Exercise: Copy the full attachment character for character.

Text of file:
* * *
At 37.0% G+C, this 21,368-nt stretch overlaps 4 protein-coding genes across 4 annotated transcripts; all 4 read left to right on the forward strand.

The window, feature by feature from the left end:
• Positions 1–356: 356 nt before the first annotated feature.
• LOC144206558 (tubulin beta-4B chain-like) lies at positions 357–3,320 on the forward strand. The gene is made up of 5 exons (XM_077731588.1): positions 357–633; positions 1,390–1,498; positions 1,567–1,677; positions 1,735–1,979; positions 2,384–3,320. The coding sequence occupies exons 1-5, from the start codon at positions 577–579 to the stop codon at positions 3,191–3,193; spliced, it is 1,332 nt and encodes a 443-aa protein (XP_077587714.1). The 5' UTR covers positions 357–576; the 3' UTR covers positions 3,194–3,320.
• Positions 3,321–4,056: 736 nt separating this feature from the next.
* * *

At 37.0% G+C, this 21,368-nt stretch overlaps 4 protein-coding genes across 4 annotated transcripts; all 4 read left to right on the forward strand.

The window, feature by feature from the left end:
• Positions 1–356: 356 nt before the first annotated feature.
• LOC144206558 (tubulin beta-4B chain-like) lies at positions 357–3,320 on the forward strand. The gene is made up of 5 exons (XM_077731588.1): positions 357–633; positions 1,390–1,498; positions 1,567–1,677; positions 1,735–1,979; positions 2,384–3,320. The coding sequence occupies exons 1-5, from the start codon at positions 577–579 to the stop codon at positions 3,191–3,193; spliced, it is 1,332 nt and encodes a 443-aa protein (XP_077587714.1). The 5' UTR covers positions 357–576; the 3' UTR covers positions 3,194–3,320.
• Positions 3,321–4,056: 736 nt separating this feature from the next.